A full assessment of policy options for addressing competitiveness would require a more thorough analysis of the potential impacts on vulnerable sectors than is presently available. Generally, the impacts on a given sector or firm would depend on its specific competitive positioning and its ability to substitute and innovate. Most analyses of U.S. industry experience with past environmental regulation find little evidence of competitive harm. One comprehensive review – synthesizing dozens of studies across a range of U.S. regulations and sectors – concluded that while environmental standards may impose significant costs on regulated industries, they do not appreciably affect patterns of trade . Some economic literature suggests that, to the contrary, innovation spurred by regulation may in fact confer a competitive advantage .
In the design of a cap-and-trade system, the best way to protect broadly against competitiveness impacts is to set the caps at modest levels and minimize compliance costs by, for instance, allowing offsets and full banking of allowances. The choice of allocation approach also has implications. A free “grandfathering” of allowances based on historic emissions provides inherent protection for potentially vulnerable firms by conferring assets whose sale can offset losses.
One option to mitigate potential competitiveness impacts is to provide supplemental allowances to sectors deemed to be vulnerable. Another is to dedicate funds — possibly by auctioning a portion of allowances — to assist vulnerable sectors. Assistance could include:
- Incentives for the deployment of cleaner or more efficient technologies, such as accelerated depreciation of existing stock, or tax credits for the deployment of specific technologies or the production of less emissions-intensive products.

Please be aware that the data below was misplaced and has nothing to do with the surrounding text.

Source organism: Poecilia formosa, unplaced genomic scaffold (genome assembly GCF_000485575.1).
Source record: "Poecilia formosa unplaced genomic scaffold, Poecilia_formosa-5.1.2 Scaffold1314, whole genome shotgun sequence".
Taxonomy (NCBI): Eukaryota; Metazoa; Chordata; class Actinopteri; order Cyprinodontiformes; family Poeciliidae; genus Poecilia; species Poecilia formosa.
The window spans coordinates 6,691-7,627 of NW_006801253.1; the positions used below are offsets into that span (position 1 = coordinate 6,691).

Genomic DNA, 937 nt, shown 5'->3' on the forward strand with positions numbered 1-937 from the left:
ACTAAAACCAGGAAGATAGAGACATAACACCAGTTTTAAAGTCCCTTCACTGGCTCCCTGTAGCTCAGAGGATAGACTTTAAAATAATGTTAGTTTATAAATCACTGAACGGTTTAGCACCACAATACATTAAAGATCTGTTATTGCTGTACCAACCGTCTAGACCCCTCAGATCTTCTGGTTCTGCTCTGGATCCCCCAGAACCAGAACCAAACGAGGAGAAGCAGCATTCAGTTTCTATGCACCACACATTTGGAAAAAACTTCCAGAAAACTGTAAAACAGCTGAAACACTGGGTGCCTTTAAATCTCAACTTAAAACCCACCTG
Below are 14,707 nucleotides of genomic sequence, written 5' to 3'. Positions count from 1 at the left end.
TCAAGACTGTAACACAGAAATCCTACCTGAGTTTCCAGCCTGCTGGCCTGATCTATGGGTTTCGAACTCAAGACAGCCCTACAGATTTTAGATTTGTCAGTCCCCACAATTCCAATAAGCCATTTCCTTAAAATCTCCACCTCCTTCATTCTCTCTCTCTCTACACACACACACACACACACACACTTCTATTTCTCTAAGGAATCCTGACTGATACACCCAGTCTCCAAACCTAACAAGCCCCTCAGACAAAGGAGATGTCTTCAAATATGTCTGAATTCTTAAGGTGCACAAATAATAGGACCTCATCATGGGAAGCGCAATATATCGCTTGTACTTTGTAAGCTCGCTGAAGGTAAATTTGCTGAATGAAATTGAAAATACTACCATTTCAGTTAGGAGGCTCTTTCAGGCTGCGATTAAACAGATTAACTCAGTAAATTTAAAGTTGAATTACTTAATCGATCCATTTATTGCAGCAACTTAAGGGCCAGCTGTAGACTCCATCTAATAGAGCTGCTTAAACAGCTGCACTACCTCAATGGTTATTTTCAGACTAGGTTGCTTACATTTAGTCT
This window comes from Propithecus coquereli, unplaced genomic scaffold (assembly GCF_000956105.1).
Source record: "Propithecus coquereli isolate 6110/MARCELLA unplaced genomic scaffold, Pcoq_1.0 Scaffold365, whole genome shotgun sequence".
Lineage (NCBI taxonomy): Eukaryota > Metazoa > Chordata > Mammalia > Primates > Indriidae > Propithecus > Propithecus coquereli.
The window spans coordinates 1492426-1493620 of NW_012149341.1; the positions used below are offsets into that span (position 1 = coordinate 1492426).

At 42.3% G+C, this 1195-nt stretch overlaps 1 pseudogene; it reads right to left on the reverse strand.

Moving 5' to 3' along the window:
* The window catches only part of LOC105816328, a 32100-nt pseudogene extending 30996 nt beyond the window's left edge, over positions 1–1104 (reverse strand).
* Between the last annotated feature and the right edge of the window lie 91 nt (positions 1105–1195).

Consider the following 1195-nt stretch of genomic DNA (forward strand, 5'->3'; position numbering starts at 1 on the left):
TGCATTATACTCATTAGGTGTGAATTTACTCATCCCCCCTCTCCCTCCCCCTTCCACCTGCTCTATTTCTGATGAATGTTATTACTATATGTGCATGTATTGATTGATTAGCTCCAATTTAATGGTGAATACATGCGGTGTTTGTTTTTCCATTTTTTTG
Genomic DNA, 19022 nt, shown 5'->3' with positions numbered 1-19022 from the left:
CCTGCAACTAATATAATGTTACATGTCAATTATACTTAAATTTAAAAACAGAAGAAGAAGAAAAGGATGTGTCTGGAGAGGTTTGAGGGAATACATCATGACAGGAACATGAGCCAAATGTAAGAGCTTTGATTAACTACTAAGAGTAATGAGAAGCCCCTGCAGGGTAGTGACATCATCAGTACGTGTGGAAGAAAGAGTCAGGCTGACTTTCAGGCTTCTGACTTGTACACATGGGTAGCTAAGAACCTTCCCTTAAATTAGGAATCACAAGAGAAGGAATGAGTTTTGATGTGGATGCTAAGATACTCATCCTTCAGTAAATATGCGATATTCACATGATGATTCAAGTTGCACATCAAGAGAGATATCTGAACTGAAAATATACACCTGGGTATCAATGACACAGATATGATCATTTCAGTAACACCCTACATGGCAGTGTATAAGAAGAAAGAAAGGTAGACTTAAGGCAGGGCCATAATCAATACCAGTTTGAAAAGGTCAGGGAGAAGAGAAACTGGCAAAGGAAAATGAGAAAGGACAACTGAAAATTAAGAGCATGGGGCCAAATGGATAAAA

- Support for research and development of long-term technology.
- Transition assistance for workers in sectors likely to experience job losses.
Further steps to address competitiveness would require some mechanism to identify vulnerable sectors based on an analysis of export patterns among energy-intensive industries and relative energy pricing in competing countries.
 EIA projects that achieving the emission targets of the Climate Stewardship Act would diminish U.S. GDP by 0.4 percent in 2028, thus total GDP is projected to be 89.6 percent higher rather than 90 percent higher than GDP in 2006. (EIA, Analysis of Senate Amendment 2028, the Climate Stewardship Act of 2003. [pdf] May 2004.)
 Repetto et al. found in a 1997 analysis that, among all U.S. industries producing tradeable goods and services, roughly 90 percent of output and employment was in industries with energy costs representing 3 percent or less of output value. (Repetto, R., C. Maurer and G.C. Bird. “U.S. Competitiveness is Not at Risk in the Climate Negotiations.” WRI Issue Brief, October 1997.)
 The Carbon Trust recently suggested that differences between National Allocation Plans within the EU Emissions Trading system has significant implications on sectoral competitiveness even though country efforts under the overall system are widely viewed as compatible (Carbon Trust, “The European Emissions Trading Scheme: Implications for Industrial Competitiveness.” June, 2004. See also IISD, “Climate Change and Competitiveness: A Survey of the Issues,” March 2005; and European Commission, “International Trade and Competitiveness Effects,” Emissions Trading Policy Brief No. 6, 2003.)
 Jaffe, A.B., S.R. Peterson,P.R. Portney, and R.N. Stavins. “Environmental Regulation and the Competitiveness of U.S. Manufacturing: What Does the Evidence Tell Us?” Journal of Economic Literature. Vol. XXXIII, March 1995.
 Porter, M. “America’s Green Strategy,” Scientific American, 264, 4: 96, 1991; Porter, M. and C. van der Linde, “Toward a New Conception of the Environment-Competitiveness Relationship,” Journal of Economic Perspectives 9, 4:97-118, 1995.